TORONTO — Auto dealers — particularly those serving urban centers — face an existential threat in a future driven by autonomous vehicles and growing calls for reducing vehicle ownership as a way to combat congestion.
Less car ownership: That's Google's recommendation for its ‘smart city’ in Toronto
"The discussions we've had with our dealers is to say: 'Prepare yourself. Prepare to be part of the solution.' Dealerships need to be connected," said John White, CEO of the Canadian Automobile Dealers Association.
The latest call to discourage vehicle ownership comes from Google affiliate Sidewalk Labs, which wants to build a "city within a city" in Toronto, powered by fleets of autonomous vehicles.
Sidewalk acknowledges that self-driving vehicles could worsen urban traffic congestion if there isn't a corresponding effort to discourage private vehicle ownership. That raises long-term questions for dealers as automated driving technology develops and cities worldwide try to address crippling traffic in their cores.
"Clearly, you are going to see different forms of shared mobility, which can have some impact on the traditional, direct-retail business in urban settings and maybe more of a shift away from that direct ownership in certain cases," White said.
Some of the world's biggest cities have already enacted measures aimed at discouraging motorists from driving into city centers, and more are expected to do so as congestion increases and governments look to reduce carbon emissions. London, for example, charges a congestion fee for vehicles in a designated zone during weekdays.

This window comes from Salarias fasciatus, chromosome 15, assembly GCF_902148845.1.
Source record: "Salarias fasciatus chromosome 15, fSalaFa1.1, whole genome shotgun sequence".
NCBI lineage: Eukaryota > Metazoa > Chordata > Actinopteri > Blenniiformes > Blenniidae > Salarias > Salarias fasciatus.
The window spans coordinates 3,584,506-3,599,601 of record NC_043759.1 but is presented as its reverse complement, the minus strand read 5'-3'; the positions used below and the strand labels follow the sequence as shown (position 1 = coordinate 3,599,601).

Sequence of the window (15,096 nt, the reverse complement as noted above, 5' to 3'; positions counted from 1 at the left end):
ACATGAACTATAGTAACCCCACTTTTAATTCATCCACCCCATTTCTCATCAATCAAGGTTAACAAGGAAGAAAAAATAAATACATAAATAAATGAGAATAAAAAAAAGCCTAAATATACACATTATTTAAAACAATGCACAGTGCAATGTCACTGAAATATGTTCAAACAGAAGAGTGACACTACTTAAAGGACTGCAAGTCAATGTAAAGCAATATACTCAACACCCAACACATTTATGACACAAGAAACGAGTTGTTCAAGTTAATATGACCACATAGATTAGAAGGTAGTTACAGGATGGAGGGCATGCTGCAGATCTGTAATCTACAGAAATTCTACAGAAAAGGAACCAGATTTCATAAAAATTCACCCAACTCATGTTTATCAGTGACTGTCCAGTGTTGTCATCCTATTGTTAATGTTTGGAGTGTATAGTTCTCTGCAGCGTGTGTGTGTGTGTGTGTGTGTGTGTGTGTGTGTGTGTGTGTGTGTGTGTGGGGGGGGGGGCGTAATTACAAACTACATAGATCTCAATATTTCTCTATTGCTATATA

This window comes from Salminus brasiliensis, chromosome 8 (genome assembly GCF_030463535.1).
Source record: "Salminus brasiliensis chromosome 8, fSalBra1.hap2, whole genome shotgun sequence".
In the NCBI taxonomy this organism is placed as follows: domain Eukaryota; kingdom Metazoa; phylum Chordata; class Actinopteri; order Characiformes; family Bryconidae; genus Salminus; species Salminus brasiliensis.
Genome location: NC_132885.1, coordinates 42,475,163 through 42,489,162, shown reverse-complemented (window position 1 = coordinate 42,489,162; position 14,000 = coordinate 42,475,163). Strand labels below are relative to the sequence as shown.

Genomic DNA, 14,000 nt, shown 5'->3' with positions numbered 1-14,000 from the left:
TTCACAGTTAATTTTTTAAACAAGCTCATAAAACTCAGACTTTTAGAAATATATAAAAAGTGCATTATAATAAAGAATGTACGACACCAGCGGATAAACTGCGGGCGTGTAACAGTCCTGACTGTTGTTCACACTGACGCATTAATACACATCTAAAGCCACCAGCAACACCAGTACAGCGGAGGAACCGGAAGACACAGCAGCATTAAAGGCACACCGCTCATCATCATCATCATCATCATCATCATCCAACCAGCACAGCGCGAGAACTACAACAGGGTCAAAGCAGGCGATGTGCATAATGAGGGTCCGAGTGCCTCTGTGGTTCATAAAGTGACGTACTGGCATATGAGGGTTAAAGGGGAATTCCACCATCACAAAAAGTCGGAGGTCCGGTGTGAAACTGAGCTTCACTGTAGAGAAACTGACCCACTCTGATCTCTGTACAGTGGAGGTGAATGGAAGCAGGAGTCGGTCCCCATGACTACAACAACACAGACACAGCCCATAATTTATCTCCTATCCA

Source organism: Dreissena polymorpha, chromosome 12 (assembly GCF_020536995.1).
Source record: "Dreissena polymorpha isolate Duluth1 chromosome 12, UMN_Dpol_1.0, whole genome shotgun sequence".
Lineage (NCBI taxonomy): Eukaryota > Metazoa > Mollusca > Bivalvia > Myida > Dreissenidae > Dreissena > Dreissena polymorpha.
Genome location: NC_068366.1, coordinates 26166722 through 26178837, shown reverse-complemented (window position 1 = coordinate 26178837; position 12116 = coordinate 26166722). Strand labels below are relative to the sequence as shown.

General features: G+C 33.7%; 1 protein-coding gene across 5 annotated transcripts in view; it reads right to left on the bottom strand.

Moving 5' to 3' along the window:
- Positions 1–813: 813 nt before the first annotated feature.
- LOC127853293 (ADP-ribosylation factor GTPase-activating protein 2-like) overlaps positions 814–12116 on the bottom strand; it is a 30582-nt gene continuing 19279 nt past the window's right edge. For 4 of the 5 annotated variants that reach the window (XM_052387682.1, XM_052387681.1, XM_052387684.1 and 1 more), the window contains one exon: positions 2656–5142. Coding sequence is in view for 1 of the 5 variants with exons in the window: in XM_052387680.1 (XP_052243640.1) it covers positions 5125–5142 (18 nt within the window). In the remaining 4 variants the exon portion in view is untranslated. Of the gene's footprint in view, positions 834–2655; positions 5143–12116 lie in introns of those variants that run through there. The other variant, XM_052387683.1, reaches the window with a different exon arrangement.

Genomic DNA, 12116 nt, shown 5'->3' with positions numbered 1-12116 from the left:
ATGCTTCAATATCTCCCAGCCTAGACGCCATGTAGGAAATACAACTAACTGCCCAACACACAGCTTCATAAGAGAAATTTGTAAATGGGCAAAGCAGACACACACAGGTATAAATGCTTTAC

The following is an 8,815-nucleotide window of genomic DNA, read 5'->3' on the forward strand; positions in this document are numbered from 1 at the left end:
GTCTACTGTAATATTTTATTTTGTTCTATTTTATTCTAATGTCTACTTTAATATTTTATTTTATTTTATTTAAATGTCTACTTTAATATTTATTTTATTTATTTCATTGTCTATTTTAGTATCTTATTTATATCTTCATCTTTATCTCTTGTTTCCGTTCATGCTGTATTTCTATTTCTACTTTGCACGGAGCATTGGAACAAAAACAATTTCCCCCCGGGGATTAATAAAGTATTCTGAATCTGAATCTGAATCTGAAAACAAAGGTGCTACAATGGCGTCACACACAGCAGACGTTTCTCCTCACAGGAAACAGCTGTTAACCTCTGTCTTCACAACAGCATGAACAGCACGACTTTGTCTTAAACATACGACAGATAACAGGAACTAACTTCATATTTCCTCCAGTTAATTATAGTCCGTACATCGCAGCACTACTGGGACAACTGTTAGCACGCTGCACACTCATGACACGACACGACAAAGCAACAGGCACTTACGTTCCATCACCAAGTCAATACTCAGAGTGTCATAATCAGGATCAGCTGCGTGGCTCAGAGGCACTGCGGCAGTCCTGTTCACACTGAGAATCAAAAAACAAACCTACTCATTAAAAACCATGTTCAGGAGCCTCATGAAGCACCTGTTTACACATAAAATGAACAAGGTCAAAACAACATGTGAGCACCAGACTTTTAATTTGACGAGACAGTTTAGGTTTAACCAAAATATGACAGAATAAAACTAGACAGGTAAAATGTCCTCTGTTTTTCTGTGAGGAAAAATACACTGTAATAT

The future of vehicle ownership was a key topic of discussion at a recent high-tech conference here.
"There's a huge demographic that has a family, that has kids, that has car seats and all the things you need to put in the car. These things are going to push you into the convenience of owning a vehicle," said Andre Haddad, CEO of car-sharing service Turo.
"But we definitely see the younger demographics and the older demographics having the possibility of being freed up from car ownership because of all the transportation networks that are going to be out there."
Michael DeFreitas, general manager of Lockwood Kia in Oakville, Ontario, near Toronto, said he largely anticipates most Canadians will continue to want to own their own vehicles.
"I don't think the business is going to change to that kind of model. People still want to own their own vehicle, and people still need to have transportation outside of the city," he said. "Owning a vehicle is still a point of pride for people."
Sidewalk, owned by Google parent Alphabet Inc., in June revealed its $995 million plan for a nearly 12-acre district on Toronto's waterfront near the downtown core. Part of the plan focuses on how mobility, transit, ride-hailing services and self-driving vehicles can be used to make cities more pedestrian-friendly.
Sidewalk sees reducing vehicle ownership rates as critical to that goal.
"If self-driving vehicles are individually owned and free to roam the streets without a driver, then car ownership — and congestion — might soar," the plan reads. "But if self-driving vehicles are integrated into the urban environment and public transit network with thoughtful policies that encourage fleets of shared trips and people-first street designs, they can become part of a next-generation mobility system."
Sidewalk's warning about traffic congestion is notable coming from a company that sees self-driving vehicles as crucial to achieving its long-term goal of creating a smart city.
"Self-driving vehicles could become both widely available and demonstrably safer than today's drivers over the next 15 years," the master plan reads. "Their ability to operate as fleets or shared services could enable cities to recapture most of the street space once devoted to parking and to repurpose this space for bike lanes, wider sidewalks, transit services, or pickups and dropoffs that would make it easier to live comfortably in the city without owning a car."
In its report, Sidewalk acknowledged that personal vehicle ownership "will persist" in the coming years even if self-driving tech "radically lowers the cost of hailed rides." That's because "owning a car in a major city is not a decision based on a detailed cost-benefit calculation," the plan reads. "Thus, policy will need to shape car ownership patterns."